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This article, first published by Frontiers Media, is the author's final published version in Frontiers in Immunology, Volume 14, 2023, Article number 1216410.

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Copyright © 2023 Boelig, Chaudhury, Gromowski, Mayer, King, Aghai and Bergmann-Leitner. This is an open-access article distributed under the terms of the Creative Commons Attribution License (CC BY). The use, distribution or reproduction in other forums is permitted, provided the original author(s) and the copyright owner(s) are credited and that the original publication in this journal is cited, in accordance with accepted academic practice. No use, distribution or reproduction is permitted which does not comply with these terms.


INTRODUCTION: As the SARS-CoV-2 pandemic continues to evolve, we face new variants of concern with a concurrent decline in vaccine booster uptake. We aimed to evaluate the difference in immunity gained from the original SARS-CoV-2 mRNA vaccine series in pregnancy versus SARS-CoV-2 exposure during pregnancy against recent variants of concern.

STUDY DESIGN: This is a retrospective analysis of previously collected samples from 192 patients who delivered between February 2021 and August 2021. Participants were categorized as 1) COVID vaccine: mRNA vaccine in pregnancy, 2) COVID-exposed, and 3) controls. The primary outcome was neutralizing capacity against wild-type, Delta, and Omicron-B1 between cohorts. Secondary outcomes include a comparison of cord-blood ID50 as well as the efficiency of vertical transfer, measured by cord-blood:maternal blood ID50 for each variant.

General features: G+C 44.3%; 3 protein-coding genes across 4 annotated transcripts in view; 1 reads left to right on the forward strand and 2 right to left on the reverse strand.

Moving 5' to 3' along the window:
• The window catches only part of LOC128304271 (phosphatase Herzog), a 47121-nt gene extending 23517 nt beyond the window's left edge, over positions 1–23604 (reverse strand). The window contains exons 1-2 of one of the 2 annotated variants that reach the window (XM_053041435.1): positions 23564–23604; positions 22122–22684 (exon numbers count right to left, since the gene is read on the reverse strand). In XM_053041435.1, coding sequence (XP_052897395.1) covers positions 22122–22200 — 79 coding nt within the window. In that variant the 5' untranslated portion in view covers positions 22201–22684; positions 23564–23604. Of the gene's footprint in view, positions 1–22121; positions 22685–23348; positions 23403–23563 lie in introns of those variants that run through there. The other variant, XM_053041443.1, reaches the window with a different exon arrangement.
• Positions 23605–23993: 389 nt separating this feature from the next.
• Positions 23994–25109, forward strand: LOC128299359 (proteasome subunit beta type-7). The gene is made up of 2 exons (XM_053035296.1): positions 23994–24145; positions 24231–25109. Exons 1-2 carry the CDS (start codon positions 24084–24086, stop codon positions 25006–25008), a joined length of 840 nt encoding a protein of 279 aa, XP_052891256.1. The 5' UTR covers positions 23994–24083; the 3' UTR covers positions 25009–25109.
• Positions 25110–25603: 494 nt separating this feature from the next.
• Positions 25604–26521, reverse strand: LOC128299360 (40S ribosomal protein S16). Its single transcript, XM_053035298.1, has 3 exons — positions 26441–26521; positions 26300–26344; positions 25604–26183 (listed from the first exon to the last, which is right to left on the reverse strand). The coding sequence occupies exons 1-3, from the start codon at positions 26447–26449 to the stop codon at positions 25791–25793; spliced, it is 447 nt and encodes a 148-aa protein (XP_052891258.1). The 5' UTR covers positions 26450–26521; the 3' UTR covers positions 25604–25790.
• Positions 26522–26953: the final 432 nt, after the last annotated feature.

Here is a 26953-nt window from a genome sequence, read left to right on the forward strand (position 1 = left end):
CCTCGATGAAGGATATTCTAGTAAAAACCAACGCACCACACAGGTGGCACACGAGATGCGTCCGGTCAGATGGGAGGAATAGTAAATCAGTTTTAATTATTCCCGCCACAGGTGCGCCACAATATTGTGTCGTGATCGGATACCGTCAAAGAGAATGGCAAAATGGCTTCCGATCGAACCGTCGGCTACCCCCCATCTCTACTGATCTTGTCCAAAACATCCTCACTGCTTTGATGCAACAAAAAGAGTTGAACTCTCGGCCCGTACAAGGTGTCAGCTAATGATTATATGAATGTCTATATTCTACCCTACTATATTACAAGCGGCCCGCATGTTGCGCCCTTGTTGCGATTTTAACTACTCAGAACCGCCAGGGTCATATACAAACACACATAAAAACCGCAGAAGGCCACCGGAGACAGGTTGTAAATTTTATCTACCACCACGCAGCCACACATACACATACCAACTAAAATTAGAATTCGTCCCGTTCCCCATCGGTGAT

RESULTS: Pregnant women with COVID-19 vaccination had a greater spike in IgG titers compared to both those with COVID-19 disease exposure and controls. Both COVID exposure and vaccination resulted in immunity against Delta, but only COVID vaccination resulted in significantly greater Omicron ID-50 versus controls. The neutralizing capacity of serum from newborns was lower than that of their mothers, with COVID-vaccination demonstrating higher cord-blood ID50 vs wildtype and Delta variants compared to control or COVID-exposed, but neither COVID-exposure nor vaccination demonstrated significantly higher Omicron ID50 in cord-blood compared to controls. There was a 0.20 (0.07-0.33, p=0.004) and 0.12 (0.0-0.24, p=0.05) increase in cord-blood:maternal blood ID50 with COVID vaccination compared to COVID-19 exposure for wild-type and Delta respectively. In pair-wise comparison, vertical transfer of neutralization capacity (cord-blood:maternal blood ID50) was greatest for wild-type and progressively reduced for Delta and Omicron ID50.

CONCLUSION: Pregnant patients with either an initial mRNA vaccination series or COVID-exposure demonstrated reduced immunity against newer variants compared to wild-type as has been reported for non-pregnant individuals; however, the COVID-vaccination series afforded greater cross-variant immunity to pregnant women, specifically against Omicron, than COVID-disease. Vertical transfer of immunity is greater in those with COVID vaccination vs COVID disease exposure but is reduced with progressive variants. Our results reinforce the importance of bivalent booster vaccination in pregnancy for both maternal and infant protection and also provide a rationale for receiving updated vaccines as they become available.

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